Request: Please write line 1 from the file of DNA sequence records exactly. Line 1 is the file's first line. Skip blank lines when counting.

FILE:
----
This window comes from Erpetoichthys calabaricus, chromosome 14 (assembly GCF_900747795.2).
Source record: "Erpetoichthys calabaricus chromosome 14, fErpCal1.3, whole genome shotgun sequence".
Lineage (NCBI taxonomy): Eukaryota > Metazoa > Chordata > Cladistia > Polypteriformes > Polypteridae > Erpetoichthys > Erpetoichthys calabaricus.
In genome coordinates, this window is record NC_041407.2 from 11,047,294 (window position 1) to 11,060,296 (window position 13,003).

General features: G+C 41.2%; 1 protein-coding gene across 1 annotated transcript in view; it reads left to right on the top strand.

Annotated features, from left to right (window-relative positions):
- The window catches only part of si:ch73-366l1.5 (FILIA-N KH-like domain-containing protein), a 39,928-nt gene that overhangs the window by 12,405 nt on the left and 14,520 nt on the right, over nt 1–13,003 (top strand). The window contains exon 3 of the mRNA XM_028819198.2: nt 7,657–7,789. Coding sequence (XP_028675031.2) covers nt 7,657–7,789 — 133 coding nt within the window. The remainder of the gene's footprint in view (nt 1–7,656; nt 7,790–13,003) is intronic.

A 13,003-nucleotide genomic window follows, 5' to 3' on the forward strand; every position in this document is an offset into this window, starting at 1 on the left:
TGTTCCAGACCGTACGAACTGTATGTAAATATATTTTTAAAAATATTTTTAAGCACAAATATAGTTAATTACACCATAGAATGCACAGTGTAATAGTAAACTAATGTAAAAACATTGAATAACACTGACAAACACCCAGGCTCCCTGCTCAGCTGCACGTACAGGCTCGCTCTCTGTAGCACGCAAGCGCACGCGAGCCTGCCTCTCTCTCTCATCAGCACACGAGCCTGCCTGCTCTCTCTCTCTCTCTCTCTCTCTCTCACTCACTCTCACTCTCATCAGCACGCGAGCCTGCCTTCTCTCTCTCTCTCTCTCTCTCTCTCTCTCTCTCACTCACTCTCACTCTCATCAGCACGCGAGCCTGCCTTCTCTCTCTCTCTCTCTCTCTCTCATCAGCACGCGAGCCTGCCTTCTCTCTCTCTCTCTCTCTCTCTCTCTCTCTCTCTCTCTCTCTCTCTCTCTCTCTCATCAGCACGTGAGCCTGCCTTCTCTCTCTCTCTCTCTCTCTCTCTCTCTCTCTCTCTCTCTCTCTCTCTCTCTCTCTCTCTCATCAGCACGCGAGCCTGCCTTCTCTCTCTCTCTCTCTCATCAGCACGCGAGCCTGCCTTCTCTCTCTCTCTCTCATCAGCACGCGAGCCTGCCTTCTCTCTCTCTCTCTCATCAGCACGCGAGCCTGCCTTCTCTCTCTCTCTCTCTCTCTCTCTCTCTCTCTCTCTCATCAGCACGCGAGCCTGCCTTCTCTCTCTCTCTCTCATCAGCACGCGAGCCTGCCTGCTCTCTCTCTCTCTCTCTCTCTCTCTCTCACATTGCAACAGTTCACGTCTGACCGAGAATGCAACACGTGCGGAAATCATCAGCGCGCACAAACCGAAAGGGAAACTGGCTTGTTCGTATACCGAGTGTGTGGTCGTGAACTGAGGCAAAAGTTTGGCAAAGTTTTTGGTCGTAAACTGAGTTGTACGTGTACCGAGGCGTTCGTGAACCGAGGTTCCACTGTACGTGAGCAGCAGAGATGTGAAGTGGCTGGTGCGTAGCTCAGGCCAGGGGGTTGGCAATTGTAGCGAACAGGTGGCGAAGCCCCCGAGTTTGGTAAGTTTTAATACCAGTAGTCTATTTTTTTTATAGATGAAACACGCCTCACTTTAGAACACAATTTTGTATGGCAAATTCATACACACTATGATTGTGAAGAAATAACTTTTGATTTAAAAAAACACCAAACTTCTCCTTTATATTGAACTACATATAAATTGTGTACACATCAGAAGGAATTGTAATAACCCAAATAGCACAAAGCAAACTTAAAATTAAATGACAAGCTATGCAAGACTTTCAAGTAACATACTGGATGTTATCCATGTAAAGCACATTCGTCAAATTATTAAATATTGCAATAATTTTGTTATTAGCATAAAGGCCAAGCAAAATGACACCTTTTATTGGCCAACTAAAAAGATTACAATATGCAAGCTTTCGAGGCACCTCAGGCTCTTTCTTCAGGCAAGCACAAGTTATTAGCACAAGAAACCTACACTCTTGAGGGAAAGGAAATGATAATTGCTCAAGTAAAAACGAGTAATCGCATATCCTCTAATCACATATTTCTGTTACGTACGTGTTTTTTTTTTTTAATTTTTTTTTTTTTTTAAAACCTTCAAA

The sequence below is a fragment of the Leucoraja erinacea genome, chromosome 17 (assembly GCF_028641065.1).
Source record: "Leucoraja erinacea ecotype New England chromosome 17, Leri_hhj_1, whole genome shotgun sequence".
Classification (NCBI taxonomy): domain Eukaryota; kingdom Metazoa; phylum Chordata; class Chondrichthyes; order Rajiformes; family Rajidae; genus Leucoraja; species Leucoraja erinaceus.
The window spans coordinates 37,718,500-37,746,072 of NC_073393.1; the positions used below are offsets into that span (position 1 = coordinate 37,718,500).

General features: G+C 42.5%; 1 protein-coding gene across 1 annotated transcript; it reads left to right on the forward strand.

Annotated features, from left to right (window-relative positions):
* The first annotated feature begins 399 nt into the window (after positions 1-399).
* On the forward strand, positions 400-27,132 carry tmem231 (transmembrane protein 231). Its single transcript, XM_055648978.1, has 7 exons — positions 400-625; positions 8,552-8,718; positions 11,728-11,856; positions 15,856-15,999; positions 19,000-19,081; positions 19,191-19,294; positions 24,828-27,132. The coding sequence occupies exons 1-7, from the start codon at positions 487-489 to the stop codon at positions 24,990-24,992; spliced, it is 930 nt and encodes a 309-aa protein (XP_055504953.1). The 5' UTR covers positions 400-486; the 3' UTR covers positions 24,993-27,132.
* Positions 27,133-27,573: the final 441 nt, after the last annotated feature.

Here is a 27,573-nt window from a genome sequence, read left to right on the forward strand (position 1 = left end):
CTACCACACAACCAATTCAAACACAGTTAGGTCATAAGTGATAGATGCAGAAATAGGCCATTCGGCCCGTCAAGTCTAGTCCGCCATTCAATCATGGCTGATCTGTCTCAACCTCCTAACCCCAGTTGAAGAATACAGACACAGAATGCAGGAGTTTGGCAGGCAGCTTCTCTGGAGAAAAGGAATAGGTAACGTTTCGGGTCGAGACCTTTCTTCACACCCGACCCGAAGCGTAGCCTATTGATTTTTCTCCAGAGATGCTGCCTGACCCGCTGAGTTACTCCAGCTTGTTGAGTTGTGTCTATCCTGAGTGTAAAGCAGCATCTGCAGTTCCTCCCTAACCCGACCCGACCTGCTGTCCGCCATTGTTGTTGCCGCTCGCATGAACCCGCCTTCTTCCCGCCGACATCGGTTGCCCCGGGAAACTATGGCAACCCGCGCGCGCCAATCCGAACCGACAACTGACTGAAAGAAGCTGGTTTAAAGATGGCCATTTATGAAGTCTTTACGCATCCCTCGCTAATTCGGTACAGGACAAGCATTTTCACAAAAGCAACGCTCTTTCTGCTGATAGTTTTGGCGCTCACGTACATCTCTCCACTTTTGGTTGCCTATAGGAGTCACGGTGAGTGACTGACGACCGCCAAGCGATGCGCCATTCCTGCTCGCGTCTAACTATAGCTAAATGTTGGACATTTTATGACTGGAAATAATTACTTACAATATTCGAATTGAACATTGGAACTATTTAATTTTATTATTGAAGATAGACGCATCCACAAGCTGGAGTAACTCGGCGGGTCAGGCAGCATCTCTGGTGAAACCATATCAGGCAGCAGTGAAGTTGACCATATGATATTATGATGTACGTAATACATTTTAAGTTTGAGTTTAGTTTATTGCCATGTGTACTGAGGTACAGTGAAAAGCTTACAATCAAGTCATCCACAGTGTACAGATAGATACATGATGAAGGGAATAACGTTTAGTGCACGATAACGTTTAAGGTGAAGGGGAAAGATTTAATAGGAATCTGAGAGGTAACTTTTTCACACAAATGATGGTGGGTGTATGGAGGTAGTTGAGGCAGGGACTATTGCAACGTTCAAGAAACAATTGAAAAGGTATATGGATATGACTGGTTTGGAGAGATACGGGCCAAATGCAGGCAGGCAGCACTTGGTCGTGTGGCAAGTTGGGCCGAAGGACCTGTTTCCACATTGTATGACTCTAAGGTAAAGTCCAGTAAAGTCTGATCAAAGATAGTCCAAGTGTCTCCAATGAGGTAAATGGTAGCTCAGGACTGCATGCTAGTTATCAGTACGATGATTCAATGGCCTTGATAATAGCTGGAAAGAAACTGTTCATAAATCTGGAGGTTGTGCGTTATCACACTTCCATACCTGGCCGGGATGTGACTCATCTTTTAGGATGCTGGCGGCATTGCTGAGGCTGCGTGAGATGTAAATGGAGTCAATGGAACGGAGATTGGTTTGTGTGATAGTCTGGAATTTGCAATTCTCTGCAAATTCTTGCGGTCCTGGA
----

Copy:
This window comes from Erpetoichthys calabaricus, chromosome 14 (assembly GCF_900747795.2).